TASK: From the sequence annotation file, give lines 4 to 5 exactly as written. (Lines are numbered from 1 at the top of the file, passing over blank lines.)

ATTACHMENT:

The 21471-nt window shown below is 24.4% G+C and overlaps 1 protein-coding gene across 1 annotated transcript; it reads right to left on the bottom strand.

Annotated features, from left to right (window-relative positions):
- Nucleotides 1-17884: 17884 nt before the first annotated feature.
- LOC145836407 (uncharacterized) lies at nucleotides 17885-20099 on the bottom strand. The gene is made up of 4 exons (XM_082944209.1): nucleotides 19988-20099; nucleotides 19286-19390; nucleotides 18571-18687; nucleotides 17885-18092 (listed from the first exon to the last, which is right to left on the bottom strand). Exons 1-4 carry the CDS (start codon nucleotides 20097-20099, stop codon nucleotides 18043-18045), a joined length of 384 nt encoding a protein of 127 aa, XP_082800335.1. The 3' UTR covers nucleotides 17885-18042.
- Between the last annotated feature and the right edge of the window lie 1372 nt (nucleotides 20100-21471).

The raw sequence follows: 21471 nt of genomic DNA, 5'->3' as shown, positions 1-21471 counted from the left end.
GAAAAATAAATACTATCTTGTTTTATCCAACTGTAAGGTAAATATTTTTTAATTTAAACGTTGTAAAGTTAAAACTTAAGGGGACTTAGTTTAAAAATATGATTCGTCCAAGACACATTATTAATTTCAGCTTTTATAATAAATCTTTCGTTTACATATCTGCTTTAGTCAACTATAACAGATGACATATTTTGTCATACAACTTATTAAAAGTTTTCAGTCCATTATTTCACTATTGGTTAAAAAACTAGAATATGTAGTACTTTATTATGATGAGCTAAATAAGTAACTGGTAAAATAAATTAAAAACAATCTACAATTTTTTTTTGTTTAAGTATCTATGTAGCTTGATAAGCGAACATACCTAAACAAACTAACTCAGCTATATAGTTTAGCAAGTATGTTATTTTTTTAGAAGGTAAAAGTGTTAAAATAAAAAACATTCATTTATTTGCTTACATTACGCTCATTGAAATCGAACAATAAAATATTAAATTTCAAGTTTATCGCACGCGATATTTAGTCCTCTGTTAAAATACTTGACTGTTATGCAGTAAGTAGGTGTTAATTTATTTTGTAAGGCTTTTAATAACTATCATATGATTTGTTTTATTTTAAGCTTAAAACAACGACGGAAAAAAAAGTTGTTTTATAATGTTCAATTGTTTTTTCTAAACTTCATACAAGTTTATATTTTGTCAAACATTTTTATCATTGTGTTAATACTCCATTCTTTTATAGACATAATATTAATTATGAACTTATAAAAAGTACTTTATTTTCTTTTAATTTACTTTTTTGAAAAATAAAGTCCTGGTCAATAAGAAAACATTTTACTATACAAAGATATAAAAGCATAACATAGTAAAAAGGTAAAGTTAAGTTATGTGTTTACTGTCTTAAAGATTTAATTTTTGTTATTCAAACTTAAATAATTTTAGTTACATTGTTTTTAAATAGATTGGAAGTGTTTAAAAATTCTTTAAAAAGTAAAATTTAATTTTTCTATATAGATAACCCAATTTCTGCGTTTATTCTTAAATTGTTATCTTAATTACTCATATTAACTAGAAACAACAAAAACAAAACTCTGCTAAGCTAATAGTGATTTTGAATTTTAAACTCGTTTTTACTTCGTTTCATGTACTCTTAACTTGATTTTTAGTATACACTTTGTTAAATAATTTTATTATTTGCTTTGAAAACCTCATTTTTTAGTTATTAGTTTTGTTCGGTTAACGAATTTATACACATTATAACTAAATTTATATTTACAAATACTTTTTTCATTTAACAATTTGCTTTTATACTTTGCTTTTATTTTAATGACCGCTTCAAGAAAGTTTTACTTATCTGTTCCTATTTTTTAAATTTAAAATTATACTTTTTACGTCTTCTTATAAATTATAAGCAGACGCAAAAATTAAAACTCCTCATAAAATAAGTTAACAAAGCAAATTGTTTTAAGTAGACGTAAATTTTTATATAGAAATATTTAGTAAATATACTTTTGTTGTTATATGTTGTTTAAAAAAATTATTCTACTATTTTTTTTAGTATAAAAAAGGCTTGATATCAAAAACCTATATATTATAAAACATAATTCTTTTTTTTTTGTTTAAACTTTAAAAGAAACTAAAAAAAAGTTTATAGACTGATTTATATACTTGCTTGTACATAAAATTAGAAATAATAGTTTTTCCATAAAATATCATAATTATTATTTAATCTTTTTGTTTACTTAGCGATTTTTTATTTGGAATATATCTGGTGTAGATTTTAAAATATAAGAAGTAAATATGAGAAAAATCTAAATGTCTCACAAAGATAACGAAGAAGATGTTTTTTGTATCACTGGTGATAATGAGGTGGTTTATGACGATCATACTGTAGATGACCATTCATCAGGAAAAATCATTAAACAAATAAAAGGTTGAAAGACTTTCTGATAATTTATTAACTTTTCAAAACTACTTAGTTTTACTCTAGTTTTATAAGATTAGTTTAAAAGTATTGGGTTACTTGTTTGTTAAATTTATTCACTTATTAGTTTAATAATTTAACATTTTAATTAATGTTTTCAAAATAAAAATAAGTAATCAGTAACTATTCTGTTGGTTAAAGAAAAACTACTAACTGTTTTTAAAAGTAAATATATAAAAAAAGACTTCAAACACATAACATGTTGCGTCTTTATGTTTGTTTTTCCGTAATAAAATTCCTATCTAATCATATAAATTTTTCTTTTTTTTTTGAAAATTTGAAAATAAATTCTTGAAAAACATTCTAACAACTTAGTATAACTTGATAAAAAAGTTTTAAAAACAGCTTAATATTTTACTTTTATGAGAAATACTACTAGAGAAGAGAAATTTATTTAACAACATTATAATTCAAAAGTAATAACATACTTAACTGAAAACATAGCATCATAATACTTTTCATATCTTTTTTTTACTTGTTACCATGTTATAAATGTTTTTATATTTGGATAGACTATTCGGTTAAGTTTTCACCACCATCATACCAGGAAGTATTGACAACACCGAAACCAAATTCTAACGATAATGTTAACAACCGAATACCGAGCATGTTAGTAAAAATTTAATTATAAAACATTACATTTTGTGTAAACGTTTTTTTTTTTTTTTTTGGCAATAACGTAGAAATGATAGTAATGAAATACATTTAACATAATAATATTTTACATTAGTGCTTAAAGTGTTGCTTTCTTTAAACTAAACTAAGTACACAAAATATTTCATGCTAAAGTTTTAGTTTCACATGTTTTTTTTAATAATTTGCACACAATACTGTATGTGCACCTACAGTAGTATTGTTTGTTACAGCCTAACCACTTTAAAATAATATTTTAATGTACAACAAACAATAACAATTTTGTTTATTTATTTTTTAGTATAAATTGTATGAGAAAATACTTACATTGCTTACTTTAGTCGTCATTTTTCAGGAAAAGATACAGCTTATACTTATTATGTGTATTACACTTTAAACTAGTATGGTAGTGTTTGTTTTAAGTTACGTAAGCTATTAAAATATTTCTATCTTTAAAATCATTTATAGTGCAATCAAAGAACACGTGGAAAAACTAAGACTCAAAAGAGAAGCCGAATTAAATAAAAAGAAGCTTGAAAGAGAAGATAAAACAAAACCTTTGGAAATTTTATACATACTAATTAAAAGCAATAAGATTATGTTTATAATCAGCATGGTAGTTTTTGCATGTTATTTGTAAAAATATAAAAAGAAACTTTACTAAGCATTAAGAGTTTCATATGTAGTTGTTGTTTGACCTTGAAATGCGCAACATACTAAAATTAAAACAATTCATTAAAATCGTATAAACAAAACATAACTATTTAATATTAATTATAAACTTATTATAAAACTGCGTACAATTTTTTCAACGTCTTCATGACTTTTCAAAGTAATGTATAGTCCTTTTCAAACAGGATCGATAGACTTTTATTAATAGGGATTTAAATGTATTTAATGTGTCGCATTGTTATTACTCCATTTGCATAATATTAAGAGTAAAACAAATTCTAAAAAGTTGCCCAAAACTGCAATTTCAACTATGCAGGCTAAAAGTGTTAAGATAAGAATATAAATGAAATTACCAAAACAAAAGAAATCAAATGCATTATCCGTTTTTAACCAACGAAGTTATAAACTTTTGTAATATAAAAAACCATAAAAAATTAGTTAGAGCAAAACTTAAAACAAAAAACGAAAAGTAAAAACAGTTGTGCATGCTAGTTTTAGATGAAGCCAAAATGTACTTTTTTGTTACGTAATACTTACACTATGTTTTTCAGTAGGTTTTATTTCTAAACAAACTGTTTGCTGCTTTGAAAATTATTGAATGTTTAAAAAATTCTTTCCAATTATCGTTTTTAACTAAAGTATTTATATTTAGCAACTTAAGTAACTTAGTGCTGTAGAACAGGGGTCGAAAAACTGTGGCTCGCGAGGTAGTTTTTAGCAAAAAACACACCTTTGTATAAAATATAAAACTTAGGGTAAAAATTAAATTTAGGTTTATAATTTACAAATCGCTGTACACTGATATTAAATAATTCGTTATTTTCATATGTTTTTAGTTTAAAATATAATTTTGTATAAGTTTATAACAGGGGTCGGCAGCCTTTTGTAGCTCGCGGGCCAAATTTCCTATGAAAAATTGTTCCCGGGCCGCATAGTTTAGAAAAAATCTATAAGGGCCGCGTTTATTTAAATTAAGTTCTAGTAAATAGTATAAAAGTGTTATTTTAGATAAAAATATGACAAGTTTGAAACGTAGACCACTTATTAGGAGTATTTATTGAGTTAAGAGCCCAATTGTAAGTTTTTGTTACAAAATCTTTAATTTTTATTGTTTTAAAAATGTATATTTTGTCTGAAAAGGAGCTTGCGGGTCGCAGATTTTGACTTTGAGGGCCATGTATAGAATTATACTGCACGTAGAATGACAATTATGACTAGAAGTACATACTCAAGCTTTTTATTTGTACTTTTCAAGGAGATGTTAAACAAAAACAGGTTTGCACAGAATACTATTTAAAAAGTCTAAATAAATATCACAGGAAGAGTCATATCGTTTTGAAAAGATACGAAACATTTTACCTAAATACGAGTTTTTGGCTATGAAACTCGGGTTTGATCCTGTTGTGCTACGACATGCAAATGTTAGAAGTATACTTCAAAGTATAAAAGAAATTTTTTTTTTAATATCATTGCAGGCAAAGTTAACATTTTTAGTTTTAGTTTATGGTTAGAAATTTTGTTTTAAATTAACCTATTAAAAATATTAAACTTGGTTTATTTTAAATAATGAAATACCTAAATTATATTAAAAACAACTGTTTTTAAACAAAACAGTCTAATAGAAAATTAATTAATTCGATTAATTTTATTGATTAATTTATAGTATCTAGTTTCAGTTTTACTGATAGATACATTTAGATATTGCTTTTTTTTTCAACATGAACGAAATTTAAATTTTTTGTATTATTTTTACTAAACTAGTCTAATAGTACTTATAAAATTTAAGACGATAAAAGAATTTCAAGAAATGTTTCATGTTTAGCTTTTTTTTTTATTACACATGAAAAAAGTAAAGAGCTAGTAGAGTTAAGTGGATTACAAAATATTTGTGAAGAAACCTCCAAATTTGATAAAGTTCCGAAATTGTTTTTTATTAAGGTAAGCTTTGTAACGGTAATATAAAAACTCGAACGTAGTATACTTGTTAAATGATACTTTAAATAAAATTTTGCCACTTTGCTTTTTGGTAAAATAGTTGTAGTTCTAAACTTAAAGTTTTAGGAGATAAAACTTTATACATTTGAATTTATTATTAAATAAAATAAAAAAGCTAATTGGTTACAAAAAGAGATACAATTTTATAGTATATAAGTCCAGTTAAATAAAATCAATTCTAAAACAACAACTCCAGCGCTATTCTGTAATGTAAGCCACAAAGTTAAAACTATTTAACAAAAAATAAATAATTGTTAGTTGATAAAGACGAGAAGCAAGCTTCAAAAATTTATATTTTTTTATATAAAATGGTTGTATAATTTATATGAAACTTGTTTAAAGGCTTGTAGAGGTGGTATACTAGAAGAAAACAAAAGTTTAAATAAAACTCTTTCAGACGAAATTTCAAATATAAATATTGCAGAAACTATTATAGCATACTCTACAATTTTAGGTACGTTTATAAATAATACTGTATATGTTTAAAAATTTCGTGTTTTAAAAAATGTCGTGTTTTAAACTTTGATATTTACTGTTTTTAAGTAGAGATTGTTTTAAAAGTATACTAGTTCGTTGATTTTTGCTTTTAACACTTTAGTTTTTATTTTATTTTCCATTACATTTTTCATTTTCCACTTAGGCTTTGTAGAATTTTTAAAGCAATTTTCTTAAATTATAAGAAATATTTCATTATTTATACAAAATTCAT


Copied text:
- LOC145836407 (uncharacterized) lies at nucleotides 17885-20099 on the bottom strand. The gene is made up of 4 exons (XM_082944209.1): nucleotides 19988-20099; nucleotides 19286-19390; nucleotides 18571-18687; nucleotides 17885-18092 (listed from the first exon to the last, which is right to left on the bottom strand). Exons 1-4 carry the CDS (start codon nucleotides 20097-20099, stop codon nucleotides 18043-18045), a joined length of 384 nt encoding a protein of 127 aa, XP_082800335.1. The 3' UTR covers nucleotides 17885-18042.
- Between the last annotated feature and the right edge of the window lie 1372 nt (nucleotides 20100-21471).